/ Shopping

Big respect for ‘click and collect’

John Lewis and Amazon have made strategic moves to make online shopping that little bit easier, with the ‘click and collect’ option coming to a store near you! But will it change the way you shop online?

Welcome to a brave new era of ‘click and collect’ shopping. When online shopping began not so many moons ago, we all hailed the ease at which we could shop, click, buy, and have the product delivered to our homes without ever having to leave the house.

But with great shopping power comes great shopping responsibility. Specifically, we have to be at home when the delivery takes place. Not such a bad trade off, but as we strive for the greatest levels of convenience in life, it turns out this is a bigger problem than anticipated.

The perils of home delivery

Take for example my recent purchase of some speakers. I did the research to find what I wanted, found they were cheaper to buy online and clicked the purchase button thinking it was all a job well done. But the private delivery company came when I was at work (of course). They didn’t leave a collect card and they can’t re-deliver on Saturday mornings. Believe it or not, it was actually easier for me to cancel the order than try to manoeuvre out of this stalemate.

I also find that if I miss the postman during the day, collection from Royal Mail can be a nightmare in itself. So what’s the solution? Where should we turn in this dark hour? Well, there’s a light at the end of the tunnel as ‘click and collect’ shopping is emerging.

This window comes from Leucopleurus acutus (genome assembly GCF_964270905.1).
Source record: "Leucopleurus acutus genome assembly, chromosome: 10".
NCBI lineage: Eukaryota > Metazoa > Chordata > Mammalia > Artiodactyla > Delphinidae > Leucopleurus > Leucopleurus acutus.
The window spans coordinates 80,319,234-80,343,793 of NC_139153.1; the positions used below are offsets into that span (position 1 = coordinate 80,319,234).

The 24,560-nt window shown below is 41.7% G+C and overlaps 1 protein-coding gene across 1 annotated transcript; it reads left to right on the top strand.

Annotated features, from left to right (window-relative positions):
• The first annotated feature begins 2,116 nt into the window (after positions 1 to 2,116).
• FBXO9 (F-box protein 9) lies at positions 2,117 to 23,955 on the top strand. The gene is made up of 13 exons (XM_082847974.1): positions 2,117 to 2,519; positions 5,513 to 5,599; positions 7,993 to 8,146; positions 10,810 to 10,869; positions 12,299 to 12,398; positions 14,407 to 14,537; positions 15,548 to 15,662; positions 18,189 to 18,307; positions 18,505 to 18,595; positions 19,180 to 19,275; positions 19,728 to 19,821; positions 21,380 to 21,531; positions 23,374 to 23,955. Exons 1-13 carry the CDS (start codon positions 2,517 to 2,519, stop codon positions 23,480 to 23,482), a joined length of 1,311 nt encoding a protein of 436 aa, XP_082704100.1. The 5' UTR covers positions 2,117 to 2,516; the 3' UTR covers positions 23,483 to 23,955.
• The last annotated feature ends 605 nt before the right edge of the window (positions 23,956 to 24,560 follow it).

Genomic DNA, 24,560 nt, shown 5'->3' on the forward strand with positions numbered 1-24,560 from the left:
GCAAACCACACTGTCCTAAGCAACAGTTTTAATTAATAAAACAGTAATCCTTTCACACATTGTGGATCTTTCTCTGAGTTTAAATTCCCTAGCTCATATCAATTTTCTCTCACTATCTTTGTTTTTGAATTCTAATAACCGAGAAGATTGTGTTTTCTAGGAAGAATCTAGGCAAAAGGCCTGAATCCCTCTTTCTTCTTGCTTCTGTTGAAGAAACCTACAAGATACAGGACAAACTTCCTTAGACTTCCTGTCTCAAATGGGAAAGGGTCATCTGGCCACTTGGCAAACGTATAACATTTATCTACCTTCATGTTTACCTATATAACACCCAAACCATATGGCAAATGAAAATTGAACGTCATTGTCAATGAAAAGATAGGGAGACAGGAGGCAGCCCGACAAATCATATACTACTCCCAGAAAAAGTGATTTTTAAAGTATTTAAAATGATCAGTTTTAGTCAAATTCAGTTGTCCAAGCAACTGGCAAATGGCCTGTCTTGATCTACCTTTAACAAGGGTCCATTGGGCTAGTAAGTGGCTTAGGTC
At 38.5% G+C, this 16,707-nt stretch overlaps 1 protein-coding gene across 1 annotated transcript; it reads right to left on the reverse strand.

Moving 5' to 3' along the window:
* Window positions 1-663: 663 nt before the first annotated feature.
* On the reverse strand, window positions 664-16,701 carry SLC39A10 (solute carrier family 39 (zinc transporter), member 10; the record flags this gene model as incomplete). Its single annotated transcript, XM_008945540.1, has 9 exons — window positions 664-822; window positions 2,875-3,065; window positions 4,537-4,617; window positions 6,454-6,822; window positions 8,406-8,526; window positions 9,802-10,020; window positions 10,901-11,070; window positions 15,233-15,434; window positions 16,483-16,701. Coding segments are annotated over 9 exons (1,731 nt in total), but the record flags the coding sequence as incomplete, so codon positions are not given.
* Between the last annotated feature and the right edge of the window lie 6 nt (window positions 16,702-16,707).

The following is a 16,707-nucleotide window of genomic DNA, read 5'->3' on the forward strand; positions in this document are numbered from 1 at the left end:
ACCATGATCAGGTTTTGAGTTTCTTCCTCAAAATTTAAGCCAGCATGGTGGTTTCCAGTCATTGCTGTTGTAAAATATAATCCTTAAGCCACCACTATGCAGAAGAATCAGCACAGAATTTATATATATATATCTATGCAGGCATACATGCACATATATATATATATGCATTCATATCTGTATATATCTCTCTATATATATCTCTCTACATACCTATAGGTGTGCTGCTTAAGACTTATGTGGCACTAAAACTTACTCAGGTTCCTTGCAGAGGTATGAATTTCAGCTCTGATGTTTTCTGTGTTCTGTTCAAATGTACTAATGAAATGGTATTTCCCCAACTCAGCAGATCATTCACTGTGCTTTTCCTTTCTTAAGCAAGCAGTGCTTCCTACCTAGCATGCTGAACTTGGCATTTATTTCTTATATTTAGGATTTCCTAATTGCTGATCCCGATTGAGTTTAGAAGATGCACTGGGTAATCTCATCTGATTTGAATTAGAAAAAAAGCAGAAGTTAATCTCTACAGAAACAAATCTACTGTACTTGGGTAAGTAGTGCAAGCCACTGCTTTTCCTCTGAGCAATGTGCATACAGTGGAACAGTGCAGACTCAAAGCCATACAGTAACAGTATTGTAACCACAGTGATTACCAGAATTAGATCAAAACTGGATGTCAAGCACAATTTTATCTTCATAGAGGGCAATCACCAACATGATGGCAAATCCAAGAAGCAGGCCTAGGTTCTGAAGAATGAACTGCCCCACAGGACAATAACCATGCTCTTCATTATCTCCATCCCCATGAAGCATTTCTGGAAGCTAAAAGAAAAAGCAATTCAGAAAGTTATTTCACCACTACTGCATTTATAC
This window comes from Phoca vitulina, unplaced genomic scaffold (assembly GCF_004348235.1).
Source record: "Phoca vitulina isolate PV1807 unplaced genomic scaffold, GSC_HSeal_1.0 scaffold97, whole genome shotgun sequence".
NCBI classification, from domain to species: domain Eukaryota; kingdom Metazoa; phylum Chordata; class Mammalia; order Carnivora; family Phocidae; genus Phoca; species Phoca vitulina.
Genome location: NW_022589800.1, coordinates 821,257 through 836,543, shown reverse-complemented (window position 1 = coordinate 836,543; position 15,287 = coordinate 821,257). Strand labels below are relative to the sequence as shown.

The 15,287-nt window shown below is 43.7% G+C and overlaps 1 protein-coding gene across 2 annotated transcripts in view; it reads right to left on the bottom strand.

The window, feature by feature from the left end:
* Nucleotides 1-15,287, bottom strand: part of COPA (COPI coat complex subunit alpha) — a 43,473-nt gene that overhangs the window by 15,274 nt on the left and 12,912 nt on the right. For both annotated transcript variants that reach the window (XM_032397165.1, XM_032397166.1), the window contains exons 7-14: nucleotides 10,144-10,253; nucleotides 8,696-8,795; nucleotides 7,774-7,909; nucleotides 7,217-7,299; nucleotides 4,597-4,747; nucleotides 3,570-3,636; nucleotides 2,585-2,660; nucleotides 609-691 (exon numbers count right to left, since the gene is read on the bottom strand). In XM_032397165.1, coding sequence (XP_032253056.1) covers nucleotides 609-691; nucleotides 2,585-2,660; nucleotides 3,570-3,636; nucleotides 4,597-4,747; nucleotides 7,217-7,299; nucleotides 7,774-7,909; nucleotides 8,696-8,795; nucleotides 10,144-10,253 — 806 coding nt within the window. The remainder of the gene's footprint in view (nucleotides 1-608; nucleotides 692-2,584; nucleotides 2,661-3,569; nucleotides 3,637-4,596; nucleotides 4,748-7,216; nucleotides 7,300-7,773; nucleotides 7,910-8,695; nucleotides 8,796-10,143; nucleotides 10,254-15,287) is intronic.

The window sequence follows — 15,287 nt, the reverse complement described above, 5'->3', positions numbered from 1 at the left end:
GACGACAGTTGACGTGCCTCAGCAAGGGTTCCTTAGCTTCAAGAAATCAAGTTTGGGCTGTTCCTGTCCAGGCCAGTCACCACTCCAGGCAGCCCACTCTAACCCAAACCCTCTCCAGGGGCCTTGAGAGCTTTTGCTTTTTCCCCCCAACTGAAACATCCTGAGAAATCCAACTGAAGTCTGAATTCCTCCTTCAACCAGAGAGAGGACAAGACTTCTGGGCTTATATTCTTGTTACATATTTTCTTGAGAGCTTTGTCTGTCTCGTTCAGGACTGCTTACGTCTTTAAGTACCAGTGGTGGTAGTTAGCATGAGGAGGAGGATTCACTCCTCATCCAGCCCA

Collection for convenience

Click and collect is a lot like it sounds, allowing customers to order online and pick up their purchase from a nearby store soon afterwards. You pay at the store instead of online, increasing your available payment options. Delivery is usually free as the retailer doesn’t need to pay for postage and finally, you can pick up your purchase at your convenience without waiting in for the postman.

John Lewis has recently introduced a ‘click and collect’ service with Waitrose, letting you order online from John Lewis online while collecting your purchase at one of many participating Waitrose stores. Amazon has also entered the fray. They have an arrangement with The Co-operative and have installed their own collection lockers in four Co-op stores to kick-start their own click and collect service.

Anything for an easy life

We’ve already rated the best and worst shops in the UK – but this extra feature may make life a bit easier for many shoppers and help retailers win points in this ever competitive space.

No doubt there will be issues with this service, such as a lack of participating supermarkets. For these unfortunate shoppers, the perils of home delivery must remain for now – but I for one am a click and collect convert. Do you think it would work well for you?


This seems to be a very good system if the store is convenient. Our nearest John Lewis is 25 miles away so it’s better to organise the delivery by selecting a specific date. I’m not sure why it should cost much more to arrange delivery for a later date than would be included under the standard delivery service – a surcharge for prior delivery is justifiable, but deferred delivery only requires a small amount of additonal logistical activity, mostly computerised.